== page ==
Before going out on any snowy trail, always check the Northwest Avalanche Center forecast to determine local mountain weather and avalanche conditions. If you encounter a steep slope and are unsure of current avalanche conditions or your own preparedness, turn back or find a different route.
Getting There: Hop on Interstate 90 east toward the Snoqualmie Pass ski area. Take exit 54 and turn north (left), cross under the highway, and after several hundred feet turn right on a narrow paved road, FR 4832. Drive east for one mile and park along the side of the road near the FR 142 intersection and sign for Gold Creek Pond (Sno Park permit required). FR 142 accesses the Gold Creek trailhead but is not plowed during the winter.
Gold Creek Pond Loop Route: Gold Creek Pond is an excellent destination for kids and beginning snowshoers. The hike provides beautiful views of the Central Cascades, with Kendall Peak lying to the north and Rampart Ridge towering along the east edge of the valley. In addition to the stunning views throughout much of the hike, the pond provides a lovely setting for this shorter, 2 hour loop hike. There is typically plenty of snow by mid-December.
Trek in from the road and turn left at the first road junction toward the Gold Creek Pond parking lot (not plowed during winter). The official Gold Creek Pond trailhead lies on the west side of the lot. Travel counterclockwise around the loop to ensure that the best views lie in front of you for the majority of the hike. Don't venture out on to the pond, the ice typically isn't thick enough to sustain a person's body weight!
Gold Creek Basin Route: For folks looking for a slightly longer, quieter, and more majestic hike, try the Gold Creek Basin route. Be aware of avalanche conditions on this hike, as the upper valley is prone to avalanches which can barrel down and engulf the valley floor.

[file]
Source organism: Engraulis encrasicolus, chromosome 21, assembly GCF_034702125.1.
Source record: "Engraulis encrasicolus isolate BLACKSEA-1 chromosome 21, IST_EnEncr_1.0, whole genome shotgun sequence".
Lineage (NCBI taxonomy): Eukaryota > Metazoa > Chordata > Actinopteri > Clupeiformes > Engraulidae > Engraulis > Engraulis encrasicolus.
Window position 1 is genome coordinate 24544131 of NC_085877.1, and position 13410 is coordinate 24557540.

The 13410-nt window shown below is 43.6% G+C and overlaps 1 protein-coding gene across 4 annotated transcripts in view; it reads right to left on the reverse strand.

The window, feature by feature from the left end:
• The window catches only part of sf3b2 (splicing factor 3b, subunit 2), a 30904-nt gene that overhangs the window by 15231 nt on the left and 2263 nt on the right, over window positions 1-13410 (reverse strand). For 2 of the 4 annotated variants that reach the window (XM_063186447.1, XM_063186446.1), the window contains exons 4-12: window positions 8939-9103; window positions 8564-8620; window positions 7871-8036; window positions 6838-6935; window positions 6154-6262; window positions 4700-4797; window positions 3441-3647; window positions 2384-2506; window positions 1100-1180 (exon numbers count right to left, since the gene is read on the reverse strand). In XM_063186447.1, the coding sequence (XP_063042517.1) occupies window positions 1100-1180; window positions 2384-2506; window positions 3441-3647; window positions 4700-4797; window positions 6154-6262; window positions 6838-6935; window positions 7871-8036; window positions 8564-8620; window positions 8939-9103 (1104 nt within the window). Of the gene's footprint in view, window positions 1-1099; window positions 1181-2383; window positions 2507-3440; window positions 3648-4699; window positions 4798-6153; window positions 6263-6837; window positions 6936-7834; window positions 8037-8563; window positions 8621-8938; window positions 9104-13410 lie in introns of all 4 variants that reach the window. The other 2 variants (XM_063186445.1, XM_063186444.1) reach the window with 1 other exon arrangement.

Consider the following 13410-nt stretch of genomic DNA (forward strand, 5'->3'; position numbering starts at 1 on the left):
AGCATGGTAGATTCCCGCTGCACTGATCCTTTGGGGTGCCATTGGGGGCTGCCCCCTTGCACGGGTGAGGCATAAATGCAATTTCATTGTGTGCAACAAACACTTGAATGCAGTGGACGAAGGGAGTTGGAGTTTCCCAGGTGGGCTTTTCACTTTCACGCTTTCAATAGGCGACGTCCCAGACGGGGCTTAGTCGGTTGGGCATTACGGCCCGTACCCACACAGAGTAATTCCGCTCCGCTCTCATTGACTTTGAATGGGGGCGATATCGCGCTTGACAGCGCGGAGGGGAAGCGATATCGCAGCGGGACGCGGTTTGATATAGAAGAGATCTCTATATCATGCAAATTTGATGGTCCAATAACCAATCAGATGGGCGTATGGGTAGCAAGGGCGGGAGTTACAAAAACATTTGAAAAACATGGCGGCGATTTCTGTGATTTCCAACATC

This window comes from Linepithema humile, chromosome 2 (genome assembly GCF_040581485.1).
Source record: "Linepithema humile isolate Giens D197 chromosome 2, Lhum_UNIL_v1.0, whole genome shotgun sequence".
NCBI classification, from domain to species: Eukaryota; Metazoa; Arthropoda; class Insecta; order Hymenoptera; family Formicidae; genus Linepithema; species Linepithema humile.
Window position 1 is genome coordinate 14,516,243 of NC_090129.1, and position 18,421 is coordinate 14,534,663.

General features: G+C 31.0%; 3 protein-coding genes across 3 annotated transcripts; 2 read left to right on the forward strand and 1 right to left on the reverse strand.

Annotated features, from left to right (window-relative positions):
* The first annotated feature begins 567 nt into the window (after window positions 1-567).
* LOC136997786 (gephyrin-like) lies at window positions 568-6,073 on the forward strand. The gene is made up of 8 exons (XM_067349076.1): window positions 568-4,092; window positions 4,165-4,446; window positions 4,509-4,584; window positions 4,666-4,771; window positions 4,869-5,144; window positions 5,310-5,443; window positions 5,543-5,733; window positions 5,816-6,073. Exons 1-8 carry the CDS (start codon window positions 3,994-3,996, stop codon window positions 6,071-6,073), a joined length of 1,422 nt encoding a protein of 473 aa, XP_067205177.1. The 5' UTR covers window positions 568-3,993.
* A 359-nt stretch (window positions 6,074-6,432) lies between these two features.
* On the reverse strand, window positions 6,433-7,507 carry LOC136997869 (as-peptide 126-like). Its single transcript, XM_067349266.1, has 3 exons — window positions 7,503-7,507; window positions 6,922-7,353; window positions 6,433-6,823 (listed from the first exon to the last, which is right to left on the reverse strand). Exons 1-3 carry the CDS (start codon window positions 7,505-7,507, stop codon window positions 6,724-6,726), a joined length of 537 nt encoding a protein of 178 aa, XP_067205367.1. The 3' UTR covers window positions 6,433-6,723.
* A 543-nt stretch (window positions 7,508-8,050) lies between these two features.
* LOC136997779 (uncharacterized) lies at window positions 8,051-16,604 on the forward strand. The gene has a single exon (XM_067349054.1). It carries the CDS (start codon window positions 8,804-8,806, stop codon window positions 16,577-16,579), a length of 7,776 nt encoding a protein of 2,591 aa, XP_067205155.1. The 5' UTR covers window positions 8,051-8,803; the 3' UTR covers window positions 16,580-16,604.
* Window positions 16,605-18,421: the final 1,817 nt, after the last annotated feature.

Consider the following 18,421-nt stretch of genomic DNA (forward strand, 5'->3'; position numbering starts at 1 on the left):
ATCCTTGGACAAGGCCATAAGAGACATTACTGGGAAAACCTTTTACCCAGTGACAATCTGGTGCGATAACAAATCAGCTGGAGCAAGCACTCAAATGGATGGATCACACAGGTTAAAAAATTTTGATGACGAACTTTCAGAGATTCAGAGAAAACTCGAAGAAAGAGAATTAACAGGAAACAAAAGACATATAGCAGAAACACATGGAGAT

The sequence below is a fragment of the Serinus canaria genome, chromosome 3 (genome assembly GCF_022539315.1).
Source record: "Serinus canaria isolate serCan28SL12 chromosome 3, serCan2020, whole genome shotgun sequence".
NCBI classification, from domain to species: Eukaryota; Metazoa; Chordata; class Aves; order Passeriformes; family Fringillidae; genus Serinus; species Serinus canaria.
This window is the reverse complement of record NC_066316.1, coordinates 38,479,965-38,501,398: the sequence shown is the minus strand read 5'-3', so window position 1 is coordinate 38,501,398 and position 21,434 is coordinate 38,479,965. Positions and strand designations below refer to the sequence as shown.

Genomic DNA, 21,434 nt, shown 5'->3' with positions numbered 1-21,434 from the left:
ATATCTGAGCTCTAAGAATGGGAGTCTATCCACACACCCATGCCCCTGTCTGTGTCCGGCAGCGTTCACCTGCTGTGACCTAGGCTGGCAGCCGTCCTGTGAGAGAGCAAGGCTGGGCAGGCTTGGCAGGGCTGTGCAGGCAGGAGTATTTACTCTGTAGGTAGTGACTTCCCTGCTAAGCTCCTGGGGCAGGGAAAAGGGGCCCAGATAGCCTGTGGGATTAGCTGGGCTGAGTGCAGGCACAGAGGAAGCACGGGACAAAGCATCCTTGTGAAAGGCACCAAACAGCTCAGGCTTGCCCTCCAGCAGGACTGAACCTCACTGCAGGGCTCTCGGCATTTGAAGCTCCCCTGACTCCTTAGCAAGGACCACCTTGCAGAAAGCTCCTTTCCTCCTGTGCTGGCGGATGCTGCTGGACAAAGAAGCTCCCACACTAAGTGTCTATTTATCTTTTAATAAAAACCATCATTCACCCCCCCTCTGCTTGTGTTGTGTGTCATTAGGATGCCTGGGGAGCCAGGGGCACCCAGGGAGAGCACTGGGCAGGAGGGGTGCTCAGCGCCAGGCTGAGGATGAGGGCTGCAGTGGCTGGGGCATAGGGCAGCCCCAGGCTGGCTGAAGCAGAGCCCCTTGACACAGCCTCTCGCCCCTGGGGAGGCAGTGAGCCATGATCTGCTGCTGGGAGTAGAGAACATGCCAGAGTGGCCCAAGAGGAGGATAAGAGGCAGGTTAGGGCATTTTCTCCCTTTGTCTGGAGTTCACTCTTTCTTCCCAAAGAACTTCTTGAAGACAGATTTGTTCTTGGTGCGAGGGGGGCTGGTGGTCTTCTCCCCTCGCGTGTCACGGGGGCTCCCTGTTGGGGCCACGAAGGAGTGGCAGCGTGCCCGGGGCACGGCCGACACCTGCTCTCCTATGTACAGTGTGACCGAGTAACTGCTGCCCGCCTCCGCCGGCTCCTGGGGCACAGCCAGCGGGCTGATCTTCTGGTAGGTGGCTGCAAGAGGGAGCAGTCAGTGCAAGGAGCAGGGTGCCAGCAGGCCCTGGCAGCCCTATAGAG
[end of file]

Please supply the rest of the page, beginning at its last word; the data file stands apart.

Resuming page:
Trek in along FR 142 from you parking spot, but instead of heading left at the junction for the Gold Creek Pond parking lot, continue due north. Views of Kendall Peak will get better and better as you hike in, while Rampart Ridge will continue to stretch along to the east. As you go, the valley will get progressively narrower and the views more dramatic. Stop at around the 2 or 2.5 mile mark and take in the sights before heading back. It is possible to continue deeper into the wilderness, but as the valley tightens the avalanche risk increases so be sure to assess and evaluate current avalanche dangers before heading too far back into the valley.
Getting There: Take Interstate 90 east toward Cle Elum to exit 85/Route 970. Hang a right at the T-intersection and follow 970 east for 12 miles to the Highway 97 junction. Continue north on 97 to Blewett Pass. Turn left into the North Blewett Pass Sno-Park or, if that lot is full, right into the main Blewett Pass Sno-Park. The trailhead is on the north side of Route 97.
Wenatchee Crest Snowshoe Route: This snowshoe trail of modest length and difficulty is perfect for beginners and intermediate snowshoers alike. The trail follows an old dirt road along the crest of the Wenatchee Mountains from Blewett Pass to a point directly above the Pipe Creek Sno-Park.
From the north end of the parking area, climb up through the forest to a junction that lies about a half-mile up. The left fork continues along the ridge while the right fork drops down into Scotty Creek, which is another place to explore. By following the ridge, you'll encounter several clearings with breathtaking views to the north and south. Tronsen Ridge stretches to the north while south Diamond Head and Table Mountain rise up above the pass. The lightly rolling terrain provides a perfect opportunity for newer snowshoers to practice their techniques - don't forget to pack a picnic lunch to enjoy at the open clearing at the end of the three mile road!